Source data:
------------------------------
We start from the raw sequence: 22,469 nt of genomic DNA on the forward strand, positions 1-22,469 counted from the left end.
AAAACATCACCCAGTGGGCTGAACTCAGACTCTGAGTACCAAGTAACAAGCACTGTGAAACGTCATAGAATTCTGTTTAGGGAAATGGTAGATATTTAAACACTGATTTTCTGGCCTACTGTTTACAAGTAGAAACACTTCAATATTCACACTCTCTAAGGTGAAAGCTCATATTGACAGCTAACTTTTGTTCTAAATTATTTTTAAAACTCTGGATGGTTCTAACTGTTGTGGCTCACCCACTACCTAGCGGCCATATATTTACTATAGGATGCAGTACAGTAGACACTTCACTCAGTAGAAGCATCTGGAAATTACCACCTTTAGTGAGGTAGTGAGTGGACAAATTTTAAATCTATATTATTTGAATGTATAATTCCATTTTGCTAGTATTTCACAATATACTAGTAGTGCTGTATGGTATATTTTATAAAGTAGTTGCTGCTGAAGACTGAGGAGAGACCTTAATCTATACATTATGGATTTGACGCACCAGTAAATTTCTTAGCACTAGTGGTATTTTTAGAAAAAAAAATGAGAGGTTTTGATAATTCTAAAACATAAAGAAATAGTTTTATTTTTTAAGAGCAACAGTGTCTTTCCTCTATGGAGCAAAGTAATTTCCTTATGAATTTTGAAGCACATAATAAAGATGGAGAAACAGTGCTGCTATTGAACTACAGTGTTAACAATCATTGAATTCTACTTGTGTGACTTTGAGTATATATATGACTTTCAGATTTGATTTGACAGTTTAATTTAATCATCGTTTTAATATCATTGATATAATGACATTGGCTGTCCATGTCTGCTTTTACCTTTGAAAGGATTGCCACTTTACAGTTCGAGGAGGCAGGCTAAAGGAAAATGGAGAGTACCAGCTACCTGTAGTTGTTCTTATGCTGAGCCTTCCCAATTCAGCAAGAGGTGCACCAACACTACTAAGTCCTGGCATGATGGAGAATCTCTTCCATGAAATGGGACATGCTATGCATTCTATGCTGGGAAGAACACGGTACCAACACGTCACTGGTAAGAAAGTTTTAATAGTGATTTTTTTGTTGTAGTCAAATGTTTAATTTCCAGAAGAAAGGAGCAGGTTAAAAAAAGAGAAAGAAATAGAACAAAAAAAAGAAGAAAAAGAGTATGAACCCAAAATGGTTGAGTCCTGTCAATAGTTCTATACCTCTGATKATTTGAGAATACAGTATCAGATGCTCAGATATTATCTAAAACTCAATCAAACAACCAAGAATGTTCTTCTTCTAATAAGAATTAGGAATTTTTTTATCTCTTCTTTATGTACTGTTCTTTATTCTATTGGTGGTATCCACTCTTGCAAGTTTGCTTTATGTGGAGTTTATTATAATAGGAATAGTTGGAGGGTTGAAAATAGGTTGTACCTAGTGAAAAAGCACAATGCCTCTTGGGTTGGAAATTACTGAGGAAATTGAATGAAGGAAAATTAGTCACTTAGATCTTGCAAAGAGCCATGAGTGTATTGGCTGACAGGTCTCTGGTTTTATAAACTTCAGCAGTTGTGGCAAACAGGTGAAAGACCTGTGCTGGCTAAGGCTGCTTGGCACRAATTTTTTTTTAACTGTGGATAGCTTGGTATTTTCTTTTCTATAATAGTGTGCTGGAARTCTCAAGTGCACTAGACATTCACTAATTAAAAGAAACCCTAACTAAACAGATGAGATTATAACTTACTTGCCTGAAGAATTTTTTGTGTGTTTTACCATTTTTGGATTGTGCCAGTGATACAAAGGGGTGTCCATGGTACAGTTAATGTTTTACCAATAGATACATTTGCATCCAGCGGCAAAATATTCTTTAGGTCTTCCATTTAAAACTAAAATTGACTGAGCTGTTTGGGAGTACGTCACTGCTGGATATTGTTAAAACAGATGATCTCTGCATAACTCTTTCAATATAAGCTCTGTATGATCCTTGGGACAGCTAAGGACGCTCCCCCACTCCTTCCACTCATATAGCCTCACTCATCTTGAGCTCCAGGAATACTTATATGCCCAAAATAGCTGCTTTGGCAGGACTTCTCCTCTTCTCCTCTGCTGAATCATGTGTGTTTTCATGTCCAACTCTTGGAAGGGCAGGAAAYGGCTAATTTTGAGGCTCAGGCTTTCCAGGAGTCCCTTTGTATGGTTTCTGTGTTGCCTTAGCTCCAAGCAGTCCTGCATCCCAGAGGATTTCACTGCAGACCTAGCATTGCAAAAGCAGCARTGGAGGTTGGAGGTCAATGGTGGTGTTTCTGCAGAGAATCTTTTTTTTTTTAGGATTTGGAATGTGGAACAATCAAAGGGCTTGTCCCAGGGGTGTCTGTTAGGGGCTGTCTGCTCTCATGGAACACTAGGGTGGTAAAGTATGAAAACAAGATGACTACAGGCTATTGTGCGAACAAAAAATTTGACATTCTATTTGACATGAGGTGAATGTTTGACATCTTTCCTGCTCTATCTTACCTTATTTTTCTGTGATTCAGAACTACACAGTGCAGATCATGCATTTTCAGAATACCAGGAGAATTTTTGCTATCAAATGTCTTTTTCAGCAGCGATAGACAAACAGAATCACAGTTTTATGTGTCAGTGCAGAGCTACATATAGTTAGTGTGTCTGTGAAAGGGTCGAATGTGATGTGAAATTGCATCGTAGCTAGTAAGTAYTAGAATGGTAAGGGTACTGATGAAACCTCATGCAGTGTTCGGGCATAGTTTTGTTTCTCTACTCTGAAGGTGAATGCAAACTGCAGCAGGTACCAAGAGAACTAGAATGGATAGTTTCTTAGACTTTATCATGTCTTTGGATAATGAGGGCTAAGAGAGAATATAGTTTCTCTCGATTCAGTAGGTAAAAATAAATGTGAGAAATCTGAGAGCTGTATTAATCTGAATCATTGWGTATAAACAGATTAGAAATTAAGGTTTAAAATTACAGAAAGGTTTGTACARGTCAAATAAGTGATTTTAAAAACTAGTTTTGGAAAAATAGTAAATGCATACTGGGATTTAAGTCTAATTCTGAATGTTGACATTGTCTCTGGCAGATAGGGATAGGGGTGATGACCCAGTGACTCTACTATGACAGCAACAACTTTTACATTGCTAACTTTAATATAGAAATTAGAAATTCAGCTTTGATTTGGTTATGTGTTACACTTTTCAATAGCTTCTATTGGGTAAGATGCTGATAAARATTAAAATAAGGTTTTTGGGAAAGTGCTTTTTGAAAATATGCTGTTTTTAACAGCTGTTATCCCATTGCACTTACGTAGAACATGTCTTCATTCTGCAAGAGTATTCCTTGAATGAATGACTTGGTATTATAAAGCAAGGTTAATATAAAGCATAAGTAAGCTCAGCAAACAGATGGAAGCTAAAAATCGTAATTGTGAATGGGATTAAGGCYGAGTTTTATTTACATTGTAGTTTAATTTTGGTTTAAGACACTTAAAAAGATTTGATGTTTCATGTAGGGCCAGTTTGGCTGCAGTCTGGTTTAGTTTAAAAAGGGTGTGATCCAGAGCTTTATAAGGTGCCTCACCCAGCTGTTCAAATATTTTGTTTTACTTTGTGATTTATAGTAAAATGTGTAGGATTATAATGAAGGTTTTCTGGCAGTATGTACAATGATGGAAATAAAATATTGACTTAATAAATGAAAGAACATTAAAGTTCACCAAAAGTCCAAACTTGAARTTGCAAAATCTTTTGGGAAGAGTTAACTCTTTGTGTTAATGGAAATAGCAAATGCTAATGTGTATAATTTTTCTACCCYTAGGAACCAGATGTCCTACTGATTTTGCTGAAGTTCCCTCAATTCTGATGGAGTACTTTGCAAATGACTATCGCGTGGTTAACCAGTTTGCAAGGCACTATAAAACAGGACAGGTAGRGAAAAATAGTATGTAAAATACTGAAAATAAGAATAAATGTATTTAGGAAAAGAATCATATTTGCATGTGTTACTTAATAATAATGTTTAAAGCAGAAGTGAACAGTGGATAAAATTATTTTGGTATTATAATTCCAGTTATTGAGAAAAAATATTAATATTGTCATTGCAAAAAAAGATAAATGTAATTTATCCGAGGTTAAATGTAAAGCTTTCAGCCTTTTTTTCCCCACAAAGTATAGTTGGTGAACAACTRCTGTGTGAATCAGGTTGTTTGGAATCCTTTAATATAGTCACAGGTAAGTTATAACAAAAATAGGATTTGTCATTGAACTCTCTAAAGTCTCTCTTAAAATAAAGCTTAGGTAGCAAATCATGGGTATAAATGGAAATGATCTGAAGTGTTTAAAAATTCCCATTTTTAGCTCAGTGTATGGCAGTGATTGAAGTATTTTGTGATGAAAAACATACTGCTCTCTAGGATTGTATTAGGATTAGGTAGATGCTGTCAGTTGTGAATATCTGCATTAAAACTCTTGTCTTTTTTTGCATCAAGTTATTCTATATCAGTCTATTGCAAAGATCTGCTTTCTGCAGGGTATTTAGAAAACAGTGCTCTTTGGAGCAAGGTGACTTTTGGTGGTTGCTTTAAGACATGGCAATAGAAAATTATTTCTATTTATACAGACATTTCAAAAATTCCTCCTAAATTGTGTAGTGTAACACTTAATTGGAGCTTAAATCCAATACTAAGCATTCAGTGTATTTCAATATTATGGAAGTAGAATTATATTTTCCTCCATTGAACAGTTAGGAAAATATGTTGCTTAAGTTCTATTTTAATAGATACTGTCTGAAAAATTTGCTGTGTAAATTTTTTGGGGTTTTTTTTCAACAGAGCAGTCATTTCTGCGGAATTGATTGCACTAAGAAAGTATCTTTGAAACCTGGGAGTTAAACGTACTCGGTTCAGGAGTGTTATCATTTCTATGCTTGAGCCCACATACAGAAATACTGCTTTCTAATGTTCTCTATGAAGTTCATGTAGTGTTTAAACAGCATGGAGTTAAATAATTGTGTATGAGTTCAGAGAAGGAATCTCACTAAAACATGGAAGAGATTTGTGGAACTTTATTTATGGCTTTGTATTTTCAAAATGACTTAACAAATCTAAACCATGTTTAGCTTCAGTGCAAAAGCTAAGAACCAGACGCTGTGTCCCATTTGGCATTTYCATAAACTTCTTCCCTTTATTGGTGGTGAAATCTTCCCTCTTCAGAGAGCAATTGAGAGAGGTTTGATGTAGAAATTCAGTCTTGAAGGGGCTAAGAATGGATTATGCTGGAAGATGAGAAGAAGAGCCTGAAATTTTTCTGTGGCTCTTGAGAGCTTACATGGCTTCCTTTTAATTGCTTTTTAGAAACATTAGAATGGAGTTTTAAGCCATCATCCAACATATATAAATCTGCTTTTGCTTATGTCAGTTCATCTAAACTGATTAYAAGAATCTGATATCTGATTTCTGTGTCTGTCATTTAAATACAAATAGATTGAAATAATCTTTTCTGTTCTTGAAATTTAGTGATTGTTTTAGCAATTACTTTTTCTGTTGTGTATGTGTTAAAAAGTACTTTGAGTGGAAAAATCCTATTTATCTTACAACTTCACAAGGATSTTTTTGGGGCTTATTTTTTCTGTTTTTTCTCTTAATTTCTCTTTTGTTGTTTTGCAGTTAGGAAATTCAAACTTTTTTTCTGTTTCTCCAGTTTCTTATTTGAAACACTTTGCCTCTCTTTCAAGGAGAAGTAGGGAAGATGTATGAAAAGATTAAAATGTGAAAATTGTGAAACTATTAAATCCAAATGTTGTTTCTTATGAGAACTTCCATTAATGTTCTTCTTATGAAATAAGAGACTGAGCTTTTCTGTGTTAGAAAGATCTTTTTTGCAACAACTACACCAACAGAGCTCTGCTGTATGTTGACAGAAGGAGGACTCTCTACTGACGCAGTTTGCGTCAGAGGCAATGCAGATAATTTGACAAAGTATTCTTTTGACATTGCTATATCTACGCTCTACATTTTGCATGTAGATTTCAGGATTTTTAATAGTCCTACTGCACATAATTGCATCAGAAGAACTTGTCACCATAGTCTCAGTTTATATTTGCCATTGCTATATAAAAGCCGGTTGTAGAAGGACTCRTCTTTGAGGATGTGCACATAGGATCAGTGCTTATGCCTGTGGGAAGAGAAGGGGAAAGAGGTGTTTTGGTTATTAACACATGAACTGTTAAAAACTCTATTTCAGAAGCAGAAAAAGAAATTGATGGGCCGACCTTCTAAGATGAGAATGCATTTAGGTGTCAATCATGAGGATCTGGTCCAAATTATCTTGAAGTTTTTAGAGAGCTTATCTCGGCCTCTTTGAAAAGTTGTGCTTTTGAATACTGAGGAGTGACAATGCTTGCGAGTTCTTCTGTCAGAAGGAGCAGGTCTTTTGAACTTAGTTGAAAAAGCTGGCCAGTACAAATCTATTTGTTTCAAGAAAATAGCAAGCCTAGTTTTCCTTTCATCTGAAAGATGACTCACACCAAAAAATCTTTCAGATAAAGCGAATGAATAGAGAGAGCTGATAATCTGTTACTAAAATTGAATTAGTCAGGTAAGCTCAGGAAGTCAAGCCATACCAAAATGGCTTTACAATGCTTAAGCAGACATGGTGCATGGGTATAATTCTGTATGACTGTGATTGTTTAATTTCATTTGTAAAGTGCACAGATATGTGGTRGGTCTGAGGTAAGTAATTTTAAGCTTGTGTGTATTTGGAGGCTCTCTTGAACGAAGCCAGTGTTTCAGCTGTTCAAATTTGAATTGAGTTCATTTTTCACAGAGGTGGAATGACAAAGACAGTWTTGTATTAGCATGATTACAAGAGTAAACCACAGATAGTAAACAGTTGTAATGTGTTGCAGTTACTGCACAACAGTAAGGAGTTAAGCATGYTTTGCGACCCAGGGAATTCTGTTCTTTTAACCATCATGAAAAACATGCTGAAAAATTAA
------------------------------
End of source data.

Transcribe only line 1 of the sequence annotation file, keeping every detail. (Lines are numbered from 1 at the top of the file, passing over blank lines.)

We start from the raw sequence: 22,469 nt of genomic DNA on the forward strand, positions 1-22,469 counted from the left end.